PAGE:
Turkey’s central bank just did something doubly bold. It hiked interest rates to a whopping 24%, up from the 17.75% level instituted in June. And in so doing, it defied president Recep Tayyip Erdogan, Turkey’s strongman and self-proclaimed “enemy of interest rates.” Behold:
The Turkish lira rallied more than 4% on the news, reversing its dizzying descent of the past few months. But there are many more tests to come—not least of which is Erdogan’s reaction. “Any sign that he will try to reassert his influence over policy could cause sentiment towards Turkey to deteriorate again,” say analysts at Capital Economics. Throughout his 15-year tenure, Erdogan has pushed for lower rates to ensure cheap credit for businesses.
Even if the president holds his tongue, the good people of Turkey are still in for a brutal slog—and there’s not much their central bank or Erdogan can do about it.
Quite simply, Turkey is caught between the proverbial rock and hard place.
Back in 2010 and 2011, during the heady days of BRIC-mania, Turkey was one of the world’s fastest-growing economies.
Foreign capital funded this torrid expansion, as you can see from its current account deficit (the deficit indicates the excess of outside investment and domestic savings).
That isn’t inherently bad, provided that capital is channeled into building a balanced economy. Turkey didn’t do that, though. The Patron Saint of Low Interest Rates (aka Erdogan) doubled down on what economist Ümit Akcay calls “neoliberal populism” (pdf). Working-class incomes fell, and household debt surged. Growth started foundering in 2013—not coincidentally, around the time that markets began anticipating the US Federal Reserve’s wind-down of quantitative easing. That should have signaled to Erdogan an urgent need for reform to build domestic engines of growth. Instead, Turkey’s dependency on outside finance to fund economic activity deepened.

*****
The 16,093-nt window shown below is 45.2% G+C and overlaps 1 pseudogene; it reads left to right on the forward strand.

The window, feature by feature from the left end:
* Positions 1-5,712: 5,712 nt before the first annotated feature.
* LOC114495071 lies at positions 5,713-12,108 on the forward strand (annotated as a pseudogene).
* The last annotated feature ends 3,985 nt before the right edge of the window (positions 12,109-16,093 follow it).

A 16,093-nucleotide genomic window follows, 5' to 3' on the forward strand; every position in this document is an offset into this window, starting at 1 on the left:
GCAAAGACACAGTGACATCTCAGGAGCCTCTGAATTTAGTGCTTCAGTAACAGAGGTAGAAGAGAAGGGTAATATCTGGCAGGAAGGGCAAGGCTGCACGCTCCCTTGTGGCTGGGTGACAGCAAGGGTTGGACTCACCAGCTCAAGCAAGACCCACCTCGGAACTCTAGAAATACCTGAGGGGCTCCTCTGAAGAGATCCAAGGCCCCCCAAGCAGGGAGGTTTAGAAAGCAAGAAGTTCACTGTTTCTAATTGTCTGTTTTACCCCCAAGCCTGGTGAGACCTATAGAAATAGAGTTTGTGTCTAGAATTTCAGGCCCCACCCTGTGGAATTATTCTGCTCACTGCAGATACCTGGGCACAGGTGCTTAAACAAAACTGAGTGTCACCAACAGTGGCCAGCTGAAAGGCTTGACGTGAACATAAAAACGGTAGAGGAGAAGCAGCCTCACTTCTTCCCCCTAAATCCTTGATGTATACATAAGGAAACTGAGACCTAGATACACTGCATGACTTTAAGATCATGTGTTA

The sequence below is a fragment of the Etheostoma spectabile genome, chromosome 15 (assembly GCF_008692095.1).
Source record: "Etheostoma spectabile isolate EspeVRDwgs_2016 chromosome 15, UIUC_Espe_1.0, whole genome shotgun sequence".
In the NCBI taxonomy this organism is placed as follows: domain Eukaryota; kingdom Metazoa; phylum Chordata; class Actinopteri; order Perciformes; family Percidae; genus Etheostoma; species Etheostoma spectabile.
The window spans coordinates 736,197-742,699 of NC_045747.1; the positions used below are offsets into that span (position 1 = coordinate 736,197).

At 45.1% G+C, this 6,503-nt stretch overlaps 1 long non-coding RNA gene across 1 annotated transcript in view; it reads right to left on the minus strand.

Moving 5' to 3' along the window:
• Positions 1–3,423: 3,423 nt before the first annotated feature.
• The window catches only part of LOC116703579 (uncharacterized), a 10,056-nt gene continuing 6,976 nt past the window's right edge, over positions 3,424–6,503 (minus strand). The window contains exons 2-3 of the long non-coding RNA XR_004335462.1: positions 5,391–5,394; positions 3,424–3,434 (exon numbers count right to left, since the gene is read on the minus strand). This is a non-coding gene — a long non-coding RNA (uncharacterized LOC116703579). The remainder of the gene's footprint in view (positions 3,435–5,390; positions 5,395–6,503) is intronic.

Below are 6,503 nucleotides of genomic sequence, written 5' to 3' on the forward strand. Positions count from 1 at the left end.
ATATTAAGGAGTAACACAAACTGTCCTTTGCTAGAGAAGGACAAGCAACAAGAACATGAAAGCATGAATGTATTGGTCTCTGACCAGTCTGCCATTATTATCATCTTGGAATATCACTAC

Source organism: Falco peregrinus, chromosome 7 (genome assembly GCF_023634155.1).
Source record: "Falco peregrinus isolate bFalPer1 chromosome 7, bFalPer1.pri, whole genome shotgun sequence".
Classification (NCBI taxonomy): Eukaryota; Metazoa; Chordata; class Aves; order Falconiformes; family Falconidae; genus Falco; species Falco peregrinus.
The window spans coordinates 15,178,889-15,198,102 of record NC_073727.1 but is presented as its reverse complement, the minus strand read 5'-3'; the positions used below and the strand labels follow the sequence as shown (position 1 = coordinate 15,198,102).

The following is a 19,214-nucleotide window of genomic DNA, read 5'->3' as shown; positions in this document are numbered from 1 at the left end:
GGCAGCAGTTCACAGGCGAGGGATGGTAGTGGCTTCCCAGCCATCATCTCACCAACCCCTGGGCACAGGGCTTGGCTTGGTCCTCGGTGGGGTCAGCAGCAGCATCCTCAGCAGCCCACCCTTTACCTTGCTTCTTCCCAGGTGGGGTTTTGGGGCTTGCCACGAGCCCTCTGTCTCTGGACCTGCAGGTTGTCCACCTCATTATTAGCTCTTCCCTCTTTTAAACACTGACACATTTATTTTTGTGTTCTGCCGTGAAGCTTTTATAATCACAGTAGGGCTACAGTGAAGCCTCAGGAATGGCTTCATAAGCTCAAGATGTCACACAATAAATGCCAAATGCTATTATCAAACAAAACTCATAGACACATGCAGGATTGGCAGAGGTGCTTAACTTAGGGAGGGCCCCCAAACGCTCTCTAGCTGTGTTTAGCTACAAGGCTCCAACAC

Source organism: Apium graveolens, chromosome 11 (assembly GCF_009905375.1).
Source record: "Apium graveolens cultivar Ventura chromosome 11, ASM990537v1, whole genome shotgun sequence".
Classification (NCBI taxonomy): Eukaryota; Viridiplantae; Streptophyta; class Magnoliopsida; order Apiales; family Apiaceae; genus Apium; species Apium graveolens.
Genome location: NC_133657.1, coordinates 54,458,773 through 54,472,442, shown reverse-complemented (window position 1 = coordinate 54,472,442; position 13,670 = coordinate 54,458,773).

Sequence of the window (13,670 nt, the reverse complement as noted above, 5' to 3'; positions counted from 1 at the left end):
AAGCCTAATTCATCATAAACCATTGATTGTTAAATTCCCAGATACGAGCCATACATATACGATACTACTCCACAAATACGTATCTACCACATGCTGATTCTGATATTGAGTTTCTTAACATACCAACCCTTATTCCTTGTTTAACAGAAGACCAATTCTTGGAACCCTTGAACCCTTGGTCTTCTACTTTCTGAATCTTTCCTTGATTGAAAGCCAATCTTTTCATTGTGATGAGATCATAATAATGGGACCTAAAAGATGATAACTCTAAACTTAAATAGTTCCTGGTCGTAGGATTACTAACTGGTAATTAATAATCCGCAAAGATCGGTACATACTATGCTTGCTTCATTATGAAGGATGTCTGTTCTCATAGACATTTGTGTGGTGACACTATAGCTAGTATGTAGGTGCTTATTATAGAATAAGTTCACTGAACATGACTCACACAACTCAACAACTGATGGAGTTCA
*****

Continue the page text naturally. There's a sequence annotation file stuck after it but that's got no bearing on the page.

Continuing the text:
Flash forward to 2018. Turkish businesses have racked up massive dollar debts. The Turkish lira’s precipitous plummet against the dollar—it has dropped around 40% since the beginning of 2018—makes those debts vastly more expensive to pay back. On top of that, inflation keeps surging, hitting nearly 18% in August.
Acceding to Erdogan’s will and lowering rates might revive domestic demand. But the lira will continue to plunge, triggering defaults.
On the other hand, raising interest rates might help halt the unfolding debt crisis; higher rates should stabilize the lira by drawing in foreign inflows back into the country, as well as cooling price growth. But higher local borrowing costs will also throttle domestic demand, stifling potential growth all the more. Whatever course its leaders choose to follow, Turks will suffer the consequences of Erdogan’s catastrophic embrace of financial globalization for years, maybe decades, to come.